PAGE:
Gun Temporarily Missing From Courthouse Lockbox

Beaver County, Pa., officials will meet next week to discuss security issues at the courthouse after an incident involving the lockboxes for handguns exposed problems with the keys that secure the boxes.

Beaver County District Attorney Anthony Berosh said the problem surfaced last week after a courthouse employee entered the building in the morning, placed a handgun in a lockbox in the courthouse entrance and went about her day. At the end of the day, the employee was leaving, opened the box and her gun was not inside.

Berosh said the employee immediately reported the missing gun and county detectives entered the gun as stolen in the state system. The next morning another employee arrived at work, opened his lockbox to store his gun and discovered another gun -- which turned out to be the missing gun from the previous day -- already inside of his box.

It was then discovered that one key opened five different lockboxes, Berosh said.

Beaver County Sheriff George David said the lockboxes have been in place since before he was sheriff, and until last week no one knew there was a problem with the keys.

He said a locksmith has been called to replace the locks and ensure that each box has its own key.

A similar problem was found with a couple of the lockboxes at the county jail, and those locks are also being replaced.

Just how the temporarily missing gun ended up in a different locker is still unknown.

David raised the possibility of the gun mistakenly being placed in the wrong box at the beginning of the day.

Berosh said the employee who owns the gun insists she placed it in the proper box. He said there was no video footage of the area to review to see if someone else moved the gun.

COUNTY POLICY

The county policy is that only uniformed police officers, deputies and county detectives can carry a firearm inside the courthouse.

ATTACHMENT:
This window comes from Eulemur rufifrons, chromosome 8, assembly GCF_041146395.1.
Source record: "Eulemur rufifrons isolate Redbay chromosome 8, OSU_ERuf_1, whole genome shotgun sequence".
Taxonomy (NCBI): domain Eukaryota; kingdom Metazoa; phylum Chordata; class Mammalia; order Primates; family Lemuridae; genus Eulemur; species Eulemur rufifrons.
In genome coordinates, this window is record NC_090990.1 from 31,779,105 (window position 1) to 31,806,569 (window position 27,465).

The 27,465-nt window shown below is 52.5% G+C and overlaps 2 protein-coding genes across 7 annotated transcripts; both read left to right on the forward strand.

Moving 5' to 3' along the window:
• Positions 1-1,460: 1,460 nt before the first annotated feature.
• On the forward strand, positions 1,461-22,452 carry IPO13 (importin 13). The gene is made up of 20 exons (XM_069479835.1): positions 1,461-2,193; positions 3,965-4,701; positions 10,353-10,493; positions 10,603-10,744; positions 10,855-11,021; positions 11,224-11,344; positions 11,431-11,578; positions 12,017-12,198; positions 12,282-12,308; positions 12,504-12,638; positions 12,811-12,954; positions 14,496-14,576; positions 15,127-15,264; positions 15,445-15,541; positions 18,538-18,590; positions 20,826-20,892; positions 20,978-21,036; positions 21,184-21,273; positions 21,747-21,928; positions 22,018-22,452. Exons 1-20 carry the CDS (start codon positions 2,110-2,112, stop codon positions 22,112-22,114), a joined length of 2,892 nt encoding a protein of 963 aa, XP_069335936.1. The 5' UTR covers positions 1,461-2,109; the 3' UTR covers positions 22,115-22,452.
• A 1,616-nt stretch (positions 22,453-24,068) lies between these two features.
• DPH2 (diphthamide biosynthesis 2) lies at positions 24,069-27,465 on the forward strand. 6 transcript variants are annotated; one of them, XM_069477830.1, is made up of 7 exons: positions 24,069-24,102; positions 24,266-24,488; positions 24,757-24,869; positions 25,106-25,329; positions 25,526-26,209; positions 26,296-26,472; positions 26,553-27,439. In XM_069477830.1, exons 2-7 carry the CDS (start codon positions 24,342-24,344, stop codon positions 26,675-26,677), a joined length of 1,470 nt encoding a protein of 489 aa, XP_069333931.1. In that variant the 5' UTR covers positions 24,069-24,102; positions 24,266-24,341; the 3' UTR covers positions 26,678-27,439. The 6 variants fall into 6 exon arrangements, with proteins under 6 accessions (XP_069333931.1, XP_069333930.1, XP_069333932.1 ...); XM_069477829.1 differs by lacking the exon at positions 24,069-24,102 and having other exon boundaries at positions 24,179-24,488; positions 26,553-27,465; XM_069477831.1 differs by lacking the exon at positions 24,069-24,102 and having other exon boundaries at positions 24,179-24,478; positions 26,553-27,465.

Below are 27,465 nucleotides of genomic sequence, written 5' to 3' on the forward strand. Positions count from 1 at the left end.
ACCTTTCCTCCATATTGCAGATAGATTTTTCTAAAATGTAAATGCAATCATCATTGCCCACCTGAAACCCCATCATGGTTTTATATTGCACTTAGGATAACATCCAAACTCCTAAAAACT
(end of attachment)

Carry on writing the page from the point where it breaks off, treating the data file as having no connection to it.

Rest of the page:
David said county employees who carry a firearm on a regular basis use the same locker each day and take their keys home with them. Anyone else who comes to the courthouse with a firearm signs in to a book, is given a key, locks up their weapon and when they leave they return the key and a deputy retrieves their firearm.

The sign-in book contains the date, name and address of the person checking in a gun.

Asked about the book, Berosh said requiring people to sign in indirectly reveals who has a gun permit to anyone who sees the book, including other people signing in.

In Pennsylvania, personal information is not public for those who have a concealed carry permit.

Berosh said there is a possibility the county could incur liability by indirectly publicizing the information.

Asked about the potential for liability associated with the book, Beaver County Commissioner Chairman Tony Amadio referred such questions to the law department.

County solicitor Joe Askar was not in the office Thursday. Assistant solicitor Bernard Rabik said he has not been part of any discussions about the lockboxes or the policy and could not comment.

Both David and Amadio said the courthouse security policy was put into place before either of them were in office.

"The commissioners control the courthouse," Amadio said. He said there was a previous agreement to give security power to the sheriff's department, and the president judge has control over security on the second floor where the courts are located.

The county commissioners, county solicitors, Berosh and David are going to meet next week to discuss the security issue and make sure the locks to the boxes have been replaced.

Copyright 2014 - Beaver County Times, Pa.

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